• Mick-e

    Cursioly what are the parameters that define “best” ? Are XT’s the best or just the most common? If I were asked this question I wouldn’t be able to answer it because I’ve only ridden bikes with XTR, XT, or SLX whether mine, borrowed, or rented. XT’s come spec’ on a lot of bikes because they are high quality , and low cost, but does that make them the best?

  • cmabikeman

    In my real world testing on a 2015 Trek Farley fat bike, it came spec’ed with Avid hydraulic brakes. I wanted to like them (as to always only buying Shimano products) but the stopping power was very inadequate. One year later, I switched and upgraded to XT brakes because I had those brakes on my Felt. What a difference! It was like night and day and I wish I had done it much earlier. I couldn’t believe that the difference in brakes made the bike that much more enjoyable to ride and in control!

  • l3eaudacious

    Riding SLX/XT’s after ridding Guide’s, feels like trying to thread a needle with a hammer. Admiring initial stopping power over modulation is silly.

    If you need full bite right at engagement, you’re doing it wrong. The point of brake’s is to avoid using them as much as possible.

    Also the fact that Shimano Deore is fourth just confirms the fact that most people are simply voting for whatever came with their bike.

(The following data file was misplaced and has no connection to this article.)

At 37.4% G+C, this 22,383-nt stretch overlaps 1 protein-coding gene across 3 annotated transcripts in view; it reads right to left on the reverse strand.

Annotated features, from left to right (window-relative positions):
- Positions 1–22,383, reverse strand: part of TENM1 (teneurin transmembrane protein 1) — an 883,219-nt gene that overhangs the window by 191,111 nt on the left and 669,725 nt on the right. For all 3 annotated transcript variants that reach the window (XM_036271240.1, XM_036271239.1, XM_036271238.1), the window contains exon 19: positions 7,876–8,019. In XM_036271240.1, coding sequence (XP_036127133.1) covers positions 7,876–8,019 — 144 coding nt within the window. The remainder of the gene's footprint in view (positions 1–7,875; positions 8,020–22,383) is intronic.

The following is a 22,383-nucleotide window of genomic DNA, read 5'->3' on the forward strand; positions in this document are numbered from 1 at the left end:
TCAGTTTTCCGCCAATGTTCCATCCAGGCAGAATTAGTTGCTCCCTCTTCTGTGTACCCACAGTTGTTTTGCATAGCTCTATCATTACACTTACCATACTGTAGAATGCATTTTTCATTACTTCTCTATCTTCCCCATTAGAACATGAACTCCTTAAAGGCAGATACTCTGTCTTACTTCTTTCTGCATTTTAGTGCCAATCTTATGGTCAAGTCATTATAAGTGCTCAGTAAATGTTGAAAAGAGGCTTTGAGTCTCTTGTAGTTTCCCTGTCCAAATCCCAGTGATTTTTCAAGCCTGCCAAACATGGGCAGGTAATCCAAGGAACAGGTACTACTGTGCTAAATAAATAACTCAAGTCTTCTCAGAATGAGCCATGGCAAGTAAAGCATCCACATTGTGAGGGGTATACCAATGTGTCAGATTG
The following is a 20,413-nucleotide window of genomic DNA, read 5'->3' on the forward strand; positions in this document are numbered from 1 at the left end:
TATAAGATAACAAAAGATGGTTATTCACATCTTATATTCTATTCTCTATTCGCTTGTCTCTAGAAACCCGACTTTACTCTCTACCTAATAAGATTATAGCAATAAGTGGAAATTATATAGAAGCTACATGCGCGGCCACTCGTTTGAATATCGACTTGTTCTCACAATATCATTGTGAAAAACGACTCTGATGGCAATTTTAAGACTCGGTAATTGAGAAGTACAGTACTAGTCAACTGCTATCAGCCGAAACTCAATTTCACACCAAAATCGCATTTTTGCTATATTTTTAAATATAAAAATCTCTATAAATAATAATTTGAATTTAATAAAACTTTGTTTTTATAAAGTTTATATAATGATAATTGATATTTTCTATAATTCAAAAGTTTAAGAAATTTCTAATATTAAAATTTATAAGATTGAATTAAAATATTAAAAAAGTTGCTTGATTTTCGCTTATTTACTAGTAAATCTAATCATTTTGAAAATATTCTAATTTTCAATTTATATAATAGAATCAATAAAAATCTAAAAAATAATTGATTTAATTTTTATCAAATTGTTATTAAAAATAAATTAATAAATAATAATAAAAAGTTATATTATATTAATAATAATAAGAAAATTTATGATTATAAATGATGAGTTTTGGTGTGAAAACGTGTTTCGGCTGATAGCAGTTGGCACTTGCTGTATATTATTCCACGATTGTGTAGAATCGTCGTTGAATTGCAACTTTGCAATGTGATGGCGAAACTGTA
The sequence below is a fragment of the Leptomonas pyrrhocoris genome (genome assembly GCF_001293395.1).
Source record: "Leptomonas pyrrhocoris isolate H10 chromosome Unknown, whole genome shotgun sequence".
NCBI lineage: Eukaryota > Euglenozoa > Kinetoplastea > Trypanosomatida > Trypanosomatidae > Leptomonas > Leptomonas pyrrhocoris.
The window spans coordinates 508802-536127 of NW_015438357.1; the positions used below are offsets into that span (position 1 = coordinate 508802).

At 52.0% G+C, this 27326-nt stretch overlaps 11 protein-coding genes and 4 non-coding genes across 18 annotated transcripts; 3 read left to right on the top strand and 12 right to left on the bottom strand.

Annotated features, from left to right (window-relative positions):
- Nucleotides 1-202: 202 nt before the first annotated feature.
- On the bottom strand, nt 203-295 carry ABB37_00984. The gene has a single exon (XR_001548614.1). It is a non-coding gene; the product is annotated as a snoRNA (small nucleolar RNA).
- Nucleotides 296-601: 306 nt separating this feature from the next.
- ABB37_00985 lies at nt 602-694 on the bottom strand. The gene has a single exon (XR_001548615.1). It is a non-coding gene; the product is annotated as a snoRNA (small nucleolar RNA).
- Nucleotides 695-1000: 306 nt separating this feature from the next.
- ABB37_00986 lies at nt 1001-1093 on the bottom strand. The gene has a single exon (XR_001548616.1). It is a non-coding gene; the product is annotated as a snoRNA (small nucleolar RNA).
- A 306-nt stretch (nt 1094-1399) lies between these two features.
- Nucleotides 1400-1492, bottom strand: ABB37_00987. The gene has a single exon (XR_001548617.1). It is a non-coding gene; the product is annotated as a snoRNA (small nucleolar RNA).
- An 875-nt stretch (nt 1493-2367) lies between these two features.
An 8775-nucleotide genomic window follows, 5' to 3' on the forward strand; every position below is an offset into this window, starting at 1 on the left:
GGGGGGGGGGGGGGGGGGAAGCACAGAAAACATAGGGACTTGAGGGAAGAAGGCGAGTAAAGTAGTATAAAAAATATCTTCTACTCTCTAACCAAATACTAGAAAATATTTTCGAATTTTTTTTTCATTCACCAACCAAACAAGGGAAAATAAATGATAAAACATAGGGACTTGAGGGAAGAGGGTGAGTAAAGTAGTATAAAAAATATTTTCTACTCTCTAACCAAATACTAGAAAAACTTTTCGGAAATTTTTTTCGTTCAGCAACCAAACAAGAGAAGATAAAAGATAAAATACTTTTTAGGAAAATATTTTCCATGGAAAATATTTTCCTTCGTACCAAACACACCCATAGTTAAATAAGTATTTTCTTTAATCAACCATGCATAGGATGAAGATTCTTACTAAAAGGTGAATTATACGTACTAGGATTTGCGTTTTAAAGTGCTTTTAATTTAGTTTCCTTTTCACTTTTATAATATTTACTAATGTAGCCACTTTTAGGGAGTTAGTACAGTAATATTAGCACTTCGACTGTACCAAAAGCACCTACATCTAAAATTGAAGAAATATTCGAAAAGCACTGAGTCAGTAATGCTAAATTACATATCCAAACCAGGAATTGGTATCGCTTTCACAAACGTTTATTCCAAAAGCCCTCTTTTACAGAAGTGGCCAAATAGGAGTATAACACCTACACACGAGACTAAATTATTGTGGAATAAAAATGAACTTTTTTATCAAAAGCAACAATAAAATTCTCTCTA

• hen

    Hi Greg,
    Can you confirm that the issue you reported in previous M8000 test is resolved? Are the brakes Shimano sent you as replacement still trouble free?
    Thanks

  • azdb

    I have both sram and xt m8k. No major issues. I still think my mechanical cable brakes were the best. Not sure how hydraulic are better. The tension was right, the play was minimal, impossible to get oil bubbles, I tried to get cables brakes on my Norco, the shop almost refused, lol. Anyway, not sure my XTs are better than my favorite avid brakes from a few years ago. The shop still has to bleed the srams now and then because the pull tension wanders all over the place….RIP mech brakes…..

  • Mohd Azmin Ishak

    SRAM Guide and Avid failed me all the time. The old Avid will lock the piston during hot day ride which is always the case for Malaysian weather. My SRAM Guide R (the old 2014) lever will stuck after you pull the brake in hot weather. End up have to change the lever piston. The new piston design look different. And so far work well. But i swear no more SRAM Brake. My Shimano XT brake are just fantastic. The same case with Deore. Superb. And cheap too for non USD, EUR, GBP wage earners. Hope, Magura, TRP, all those only for USD, EUR, GBP people 🙂

  • brett.williams

    In response to some of the comments above, here are the brakes I have ridden.

    Avid BB7
    Shimano SLX
    Shimano XT
    Sram Guide (demo so only two days of riding)
    Avid Elixir 9

    I’d pick XT any day (though SLX feel nearly identical). The Elixir 9’s bothered me enough to actually buy a new set of XT (on my current bike).